Traditionally, nannies on film are saviors who exist primarily to tend to the needs of the children, who are always in dire need of being parented because the real parents cannot be bothered. Picture Maria taming the Von Trapp brood in The Sound of Music, or Emma Thompson’s Nanny McPhee magicking an unruly lot of seven children into formation against an evil great-aunt who would separate them. In these films, the children are the main concern and the parents are absent-minded authority figures who seemingly cannot figure out how to raise their children, and by extension, love them. Tully’s primary concern is not the children—she is worried about Marlo because they are one in the same. Her assessment and tacit approval of Marlo’s life is all that’s needed to break the spell.
There’s a specific fantasy element around the idea of a nanny serving as a performative corrective to motherhood that Tully and another iconic nanny, Mary Poppins, addresses. In both cases, the parents need an outside push to be taught how to do the jobs that they’ve assumed, and that push comes via a literally magic being. While Mary Poppins’s magic is of the wholesome Disney variety—carpet bags full of tricks, chimney sweeps, talking carousel horses, etc.—it’s not that different, conceptually, from Tully’s effect, which goes largely unseen in the movie, but manifests in a tidy home and a happy family.
Nannies in film have, of course, not always been traditionally white; in fact, the caricature of black nannies (the mammy archetype) persisted for ages and often bended towards the “magical Negro.” In the trailer for Corinna, Corinna, a 1994 film starring Ray Liotta, Tina Majorino, and Whoopi Goldberg as Corinna, a solemn voiceover intones: “Corinna was looking for work. Manny was looking for a miracle.” That miracle is Corinna, a woman who sweeps in and single-handedly saves the family, teaching Manny’s daughter how to speak again in the wake of her mother’s untimely death and ultimately falling a little bit in love with Manny himself. Her magic is her presence and it is enough. Alas, it is 1959 and racism exists, so their love encounters some hurdles, but in the end, prevails. The movie was based on a somewhat true story—writer and director Jessie Nelson’s housekeeper and nanny who, according to the New York Times review, helped raise her. (In reality, the nanny did not fall in love with Neslon’s father, but on film, Corinna is a young college graduate unable to find work who glide into this broken family and fixes it.)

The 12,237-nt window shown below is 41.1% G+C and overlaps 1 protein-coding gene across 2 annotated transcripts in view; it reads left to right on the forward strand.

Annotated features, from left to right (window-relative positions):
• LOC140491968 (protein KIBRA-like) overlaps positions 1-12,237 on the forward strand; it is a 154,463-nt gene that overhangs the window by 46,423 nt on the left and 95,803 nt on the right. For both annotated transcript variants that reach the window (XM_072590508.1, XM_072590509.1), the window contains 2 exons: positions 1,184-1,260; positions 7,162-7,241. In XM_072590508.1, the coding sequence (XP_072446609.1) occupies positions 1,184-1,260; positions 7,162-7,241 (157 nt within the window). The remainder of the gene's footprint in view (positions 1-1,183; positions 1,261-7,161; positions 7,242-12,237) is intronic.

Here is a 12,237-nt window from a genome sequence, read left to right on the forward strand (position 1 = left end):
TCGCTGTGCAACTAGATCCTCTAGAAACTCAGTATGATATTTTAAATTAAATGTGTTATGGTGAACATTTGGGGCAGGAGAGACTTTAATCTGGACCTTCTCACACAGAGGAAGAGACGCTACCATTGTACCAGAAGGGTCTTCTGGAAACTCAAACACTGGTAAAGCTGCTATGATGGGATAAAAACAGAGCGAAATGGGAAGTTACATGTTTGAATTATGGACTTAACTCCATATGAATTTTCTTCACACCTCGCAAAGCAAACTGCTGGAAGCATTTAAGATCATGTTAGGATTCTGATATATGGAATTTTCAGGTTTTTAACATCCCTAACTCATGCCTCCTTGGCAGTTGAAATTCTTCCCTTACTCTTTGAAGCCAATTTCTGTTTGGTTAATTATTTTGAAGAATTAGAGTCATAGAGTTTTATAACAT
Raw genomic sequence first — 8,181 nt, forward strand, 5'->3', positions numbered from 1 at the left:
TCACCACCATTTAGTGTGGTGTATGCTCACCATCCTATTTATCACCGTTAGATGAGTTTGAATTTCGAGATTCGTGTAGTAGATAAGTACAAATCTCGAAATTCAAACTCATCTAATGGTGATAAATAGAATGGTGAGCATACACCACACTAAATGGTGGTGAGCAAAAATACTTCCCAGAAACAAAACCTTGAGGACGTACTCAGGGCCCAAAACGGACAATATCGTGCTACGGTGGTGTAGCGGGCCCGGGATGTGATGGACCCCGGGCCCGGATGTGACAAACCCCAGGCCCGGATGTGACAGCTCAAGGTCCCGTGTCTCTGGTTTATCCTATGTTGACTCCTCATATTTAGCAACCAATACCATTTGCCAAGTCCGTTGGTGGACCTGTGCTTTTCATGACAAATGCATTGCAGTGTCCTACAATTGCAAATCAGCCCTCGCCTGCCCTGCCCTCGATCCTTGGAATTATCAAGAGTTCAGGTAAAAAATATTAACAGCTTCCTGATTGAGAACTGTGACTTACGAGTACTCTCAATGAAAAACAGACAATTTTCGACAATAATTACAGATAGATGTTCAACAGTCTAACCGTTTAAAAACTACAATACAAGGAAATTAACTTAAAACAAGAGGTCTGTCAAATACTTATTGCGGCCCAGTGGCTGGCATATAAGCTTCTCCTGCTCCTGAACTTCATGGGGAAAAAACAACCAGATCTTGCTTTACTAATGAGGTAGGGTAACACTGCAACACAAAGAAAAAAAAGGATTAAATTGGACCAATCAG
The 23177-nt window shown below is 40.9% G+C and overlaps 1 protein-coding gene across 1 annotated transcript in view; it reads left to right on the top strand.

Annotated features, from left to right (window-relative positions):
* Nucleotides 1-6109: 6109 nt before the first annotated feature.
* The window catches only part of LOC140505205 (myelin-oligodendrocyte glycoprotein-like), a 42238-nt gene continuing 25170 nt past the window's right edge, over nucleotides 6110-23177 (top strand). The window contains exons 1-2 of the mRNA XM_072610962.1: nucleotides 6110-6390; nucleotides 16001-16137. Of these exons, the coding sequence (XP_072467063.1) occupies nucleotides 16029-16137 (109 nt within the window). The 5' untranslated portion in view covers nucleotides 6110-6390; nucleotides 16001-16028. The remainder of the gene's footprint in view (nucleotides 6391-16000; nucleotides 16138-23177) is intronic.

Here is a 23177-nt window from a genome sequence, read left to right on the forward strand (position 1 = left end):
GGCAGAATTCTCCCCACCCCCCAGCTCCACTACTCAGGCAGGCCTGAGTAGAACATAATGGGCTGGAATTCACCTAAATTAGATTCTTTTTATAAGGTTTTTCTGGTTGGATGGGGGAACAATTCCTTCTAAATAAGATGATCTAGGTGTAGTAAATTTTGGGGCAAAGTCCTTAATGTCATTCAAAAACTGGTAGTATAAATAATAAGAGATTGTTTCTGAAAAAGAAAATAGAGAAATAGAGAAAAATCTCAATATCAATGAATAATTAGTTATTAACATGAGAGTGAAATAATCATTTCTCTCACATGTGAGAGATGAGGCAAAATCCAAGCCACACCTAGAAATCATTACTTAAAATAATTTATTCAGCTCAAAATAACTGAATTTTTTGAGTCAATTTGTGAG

As with anything surrounding motherhood, there’s been a raft of controversy around Tully. Like with many of Cody’s other works, the movie exists in a strange vacuum of privilege. It is indeed another story about a woman whose problems are, in the grand scheme of things, slightly miniscule. The film’s depiction of postpartum psychosis felt real enough to be triggering for some. A post on Mother.ly written by Diana Spalding clocks Marlo’s journey through the movie—aided, for the most part, by Tully—as a near-textbook case of postpartum psychosis, a serious condition that affects 1 in 1000 women.
Speaking to the New York Times about the surrounding controversy, Cody said the film was intended to be unsettling, and the fact that Marlo never really gets help is part of its message. “Sometimes what you’re desperate for is for someone to say: ‘Hey, I actually see what’s going on here. This is serious, we need to deal with it and there’s a name for it.’ And Marlo doesn’t get that comfort in this film. Because the film is meant to be uncomfortable,” Cody told the Times. “I have had my own experiences and my own research.” Cody didn’t consult with any maternal psychologists or mental health experts when she wrote the script.
Like any good fairytale, Tully ends on a hopeful note: Marlo’s husband agrees to help more and they work through it. Dissidents arguing for verisimilitude make a fair point, but this is really nothing more than a fairytale whose chewy moral center is bitter to the taste. The point is that motherhood, while rewarding, is also brutal.